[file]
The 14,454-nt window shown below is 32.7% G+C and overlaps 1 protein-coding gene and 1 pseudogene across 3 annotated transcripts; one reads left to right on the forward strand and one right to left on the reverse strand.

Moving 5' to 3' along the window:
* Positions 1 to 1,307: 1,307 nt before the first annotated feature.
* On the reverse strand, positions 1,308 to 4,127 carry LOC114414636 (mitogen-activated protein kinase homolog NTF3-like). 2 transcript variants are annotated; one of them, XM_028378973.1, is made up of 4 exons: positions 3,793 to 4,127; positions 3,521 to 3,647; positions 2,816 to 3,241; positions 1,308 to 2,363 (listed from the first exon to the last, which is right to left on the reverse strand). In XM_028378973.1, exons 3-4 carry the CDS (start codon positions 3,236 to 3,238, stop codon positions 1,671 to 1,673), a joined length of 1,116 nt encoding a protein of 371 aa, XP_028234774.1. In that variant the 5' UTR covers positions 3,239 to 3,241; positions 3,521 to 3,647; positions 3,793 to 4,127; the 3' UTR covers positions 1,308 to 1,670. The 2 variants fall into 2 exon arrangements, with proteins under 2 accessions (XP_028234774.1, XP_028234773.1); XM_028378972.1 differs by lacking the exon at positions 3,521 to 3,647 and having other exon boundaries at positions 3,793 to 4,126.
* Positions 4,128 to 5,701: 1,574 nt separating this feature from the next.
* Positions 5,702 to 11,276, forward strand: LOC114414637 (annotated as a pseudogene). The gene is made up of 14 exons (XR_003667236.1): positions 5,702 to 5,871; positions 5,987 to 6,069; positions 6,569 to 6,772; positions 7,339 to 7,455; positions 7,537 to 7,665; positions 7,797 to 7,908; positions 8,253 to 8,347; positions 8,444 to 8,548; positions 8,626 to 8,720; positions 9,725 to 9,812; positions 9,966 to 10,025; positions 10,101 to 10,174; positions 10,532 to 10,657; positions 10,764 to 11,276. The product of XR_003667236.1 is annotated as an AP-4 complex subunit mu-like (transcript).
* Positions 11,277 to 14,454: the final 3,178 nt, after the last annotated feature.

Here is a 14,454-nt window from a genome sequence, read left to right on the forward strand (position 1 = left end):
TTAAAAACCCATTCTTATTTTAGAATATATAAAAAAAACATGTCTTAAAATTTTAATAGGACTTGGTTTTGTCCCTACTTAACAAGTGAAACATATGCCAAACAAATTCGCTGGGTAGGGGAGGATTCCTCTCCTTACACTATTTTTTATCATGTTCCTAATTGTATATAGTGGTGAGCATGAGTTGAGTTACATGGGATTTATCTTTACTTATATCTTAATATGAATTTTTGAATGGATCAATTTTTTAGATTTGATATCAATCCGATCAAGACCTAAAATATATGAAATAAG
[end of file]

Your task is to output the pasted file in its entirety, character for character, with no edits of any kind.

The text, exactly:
The 14,454-nt window shown below is 32.7% G+C and overlaps 1 protein-coding gene and 1 pseudogene across 3 annotated transcripts; one reads left to right on the forward strand and one right to left on the reverse strand.

Moving 5' to 3' along the window:
* Positions 1 to 1,307: 1,307 nt before the first annotated feature.
* On the reverse strand, positions 1,308 to 4,127 carry LOC114414636 (mitogen-activated protein kinase homolog NTF3-like). 2 transcript variants are annotated; one of them, XM_028378973.1, is made up of 4 exons: positions 3,793 to 4,127; positions 3,521 to 3,647; positions 2,816 to 3,241; positions 1,308 to 2,363 (listed from the first exon to the last, which is right to left on the reverse strand). In XM_028378973.1, exons 3-4 carry the CDS (start codon positions 3,236 to 3,238, stop codon positions 1,671 to 1,673), a joined length of 1,116 nt encoding a protein of 371 aa, XP_028234774.1. In that variant the 5' UTR covers positions 3,239 to 3,241; positions 3,521 to 3,647; positions 3,793 to 4,127; the 3' UTR covers positions 1,308 to 1,670. The 2 variants fall into 2 exon arrangements, with proteins under 2 accessions (XP_028234774.1, XP_028234773.1); XM_028378972.1 differs by lacking the exon at positions 3,521 to 3,647 and having other exon boundaries at positions 3,793 to 4,126.
* Positions 4,128 to 5,701: 1,574 nt separating this feature from the next.
* Positions 5,702 to 11,276, forward strand: LOC114414637 (annotated as a pseudogene). The gene is made up of 14 exons (XR_003667236.1): positions 5,702 to 5,871; positions 5,987 to 6,069; positions 6,569 to 6,772; positions 7,339 to 7,455; positions 7,537 to 7,665; positions 7,797 to 7,908; positions 8,253 to 8,347; positions 8,444 to 8,548; positions 8,626 to 8,720; positions 9,725 to 9,812; positions 9,966 to 10,025; positions 10,101 to 10,174; positions 10,532 to 10,657; positions 10,764 to 11,276. The product of XR_003667236.1 is annotated as an AP-4 complex subunit mu-like (transcript).
* Positions 11,277 to 14,454: the final 3,178 nt, after the last annotated feature.

Here is a 14,454-nt window from a genome sequence, read left to right on the forward strand (position 1 = left end):
TTAAAAACCCATTCTTATTTTAGAATATATAAAAAAAACATGTCTTAAAATTTTAATAGGACTTGGTTTTGTCCCTACTTAACAAGTGAAACATATGCCAAACAAATTCGCTGGGTAGGGGAGGATTCCTCTCCTTACACTATTTTTTATCATGTTCCTAATTGTATATAGTGGTGAGCATGAGTTGAGTTACATGGGATTTATCTTTACTTATATCTTAATATGAATTTTTGAATGGATCAATTTTTTAGATTTGATATCAATCCGATCAAGACCTAAAATATATGAAATAAG